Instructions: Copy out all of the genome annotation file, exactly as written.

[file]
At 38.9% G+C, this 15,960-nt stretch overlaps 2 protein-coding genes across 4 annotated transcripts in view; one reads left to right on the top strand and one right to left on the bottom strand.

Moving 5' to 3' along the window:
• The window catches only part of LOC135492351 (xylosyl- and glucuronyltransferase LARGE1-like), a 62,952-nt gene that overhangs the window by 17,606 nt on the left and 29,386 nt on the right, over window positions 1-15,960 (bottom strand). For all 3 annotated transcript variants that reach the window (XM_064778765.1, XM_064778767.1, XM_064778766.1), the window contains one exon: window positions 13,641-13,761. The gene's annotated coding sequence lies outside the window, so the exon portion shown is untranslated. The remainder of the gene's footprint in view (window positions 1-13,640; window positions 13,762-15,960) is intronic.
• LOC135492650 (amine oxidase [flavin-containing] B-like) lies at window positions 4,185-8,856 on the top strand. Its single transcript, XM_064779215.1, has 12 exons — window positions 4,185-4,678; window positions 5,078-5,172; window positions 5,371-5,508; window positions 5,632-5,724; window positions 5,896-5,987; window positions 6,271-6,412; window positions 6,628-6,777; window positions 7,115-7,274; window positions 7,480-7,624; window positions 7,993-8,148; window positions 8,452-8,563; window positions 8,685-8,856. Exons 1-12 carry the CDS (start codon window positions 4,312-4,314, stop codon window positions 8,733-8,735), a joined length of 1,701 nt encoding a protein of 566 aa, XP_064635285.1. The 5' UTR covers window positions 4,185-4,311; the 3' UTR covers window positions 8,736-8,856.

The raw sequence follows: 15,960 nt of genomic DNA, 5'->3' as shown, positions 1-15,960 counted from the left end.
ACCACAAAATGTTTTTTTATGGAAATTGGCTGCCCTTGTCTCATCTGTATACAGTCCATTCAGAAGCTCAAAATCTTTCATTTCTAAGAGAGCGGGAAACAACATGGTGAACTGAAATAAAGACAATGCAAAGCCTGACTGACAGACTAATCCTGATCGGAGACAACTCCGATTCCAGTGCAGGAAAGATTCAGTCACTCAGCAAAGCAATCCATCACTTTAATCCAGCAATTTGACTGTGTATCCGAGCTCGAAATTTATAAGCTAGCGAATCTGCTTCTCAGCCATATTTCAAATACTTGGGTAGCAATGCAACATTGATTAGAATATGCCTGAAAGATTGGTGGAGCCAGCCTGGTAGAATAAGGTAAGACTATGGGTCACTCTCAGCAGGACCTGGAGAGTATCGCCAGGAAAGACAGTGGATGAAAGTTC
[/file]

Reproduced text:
At 38.9% G+C, this 15,960-nt stretch overlaps 2 protein-coding genes across 4 annotated transcripts in view; one reads left to right on the top strand and one right to left on the bottom strand.

Moving 5' to 3' along the window:
• The window catches only part of LOC135492351 (xylosyl- and glucuronyltransferase LARGE1-like), a 62,952-nt gene that overhangs the window by 17,606 nt on the left and 29,386 nt on the right, over window positions 1-15,960 (bottom strand). For all 3 annotated transcript variants that reach the window (XM_064778765.1, XM_064778767.1, XM_064778766.1), the window contains one exon: window positions 13,641-13,761. The gene's annotated coding sequence lies outside the window, so the exon portion shown is untranslated. The remainder of the gene's footprint in view (window positions 1-13,640; window positions 13,762-15,960) is intronic.
• LOC135492650 (amine oxidase [flavin-containing] B-like) lies at window positions 4,185-8,856 on the top strand. Its single transcript, XM_064779215.1, has 12 exons — window positions 4,185-4,678; window positions 5,078-5,172; window positions 5,371-5,508; window positions 5,632-5,724; window positions 5,896-5,987; window positions 6,271-6,412; window positions 6,628-6,777; window positions 7,115-7,274; window positions 7,480-7,624; window positions 7,993-8,148; window positions 8,452-8,563; window positions 8,685-8,856. Exons 1-12 carry the CDS (start codon window positions 4,312-4,314, stop codon window positions 8,733-8,735), a joined length of 1,701 nt encoding a protein of 566 aa, XP_064635285.1. The 5' UTR covers window positions 4,185-4,311; the 3' UTR covers window positions 8,736-8,856.

The raw sequence follows: 15,960 nt of genomic DNA, 5'->3' as shown, positions 1-15,960 counted from the left end.
ACCACAAAATGTTTTTTTATGGAAATTGGCTGCCCTTGTCTCATCTGTATACAGTCCATTCAGAAGCTCAAAATCTTTCATTTCTAAGAGAGCGGGAAACAACATGGTGAACTGAAATAAAGACAATGCAAAGCCTGACTGACAGACTAATCCTGATCGGAGACAACTCCGATTCCAGTGCAGGAAAGATTCAGTCACTCAGCAAAGCAATCCATCACTTTAATCCAGCAATTTGACTGTGTATCCGAGCTCGAAATTTATAAGCTAGCGAATCTGCTTCTCAGCCATATTTCAAATACTTGGGTAGCAATGCAACATTGATTAGAATATGCCTGAAAGATTGGTGGAGCCAGCCTGGTAGAATAAGGTAAGACTATGGGTCACTCTCAGCAGGACCTGGAGAGTATCGCCAGGAAAGACAGTGGATGAAAGTTC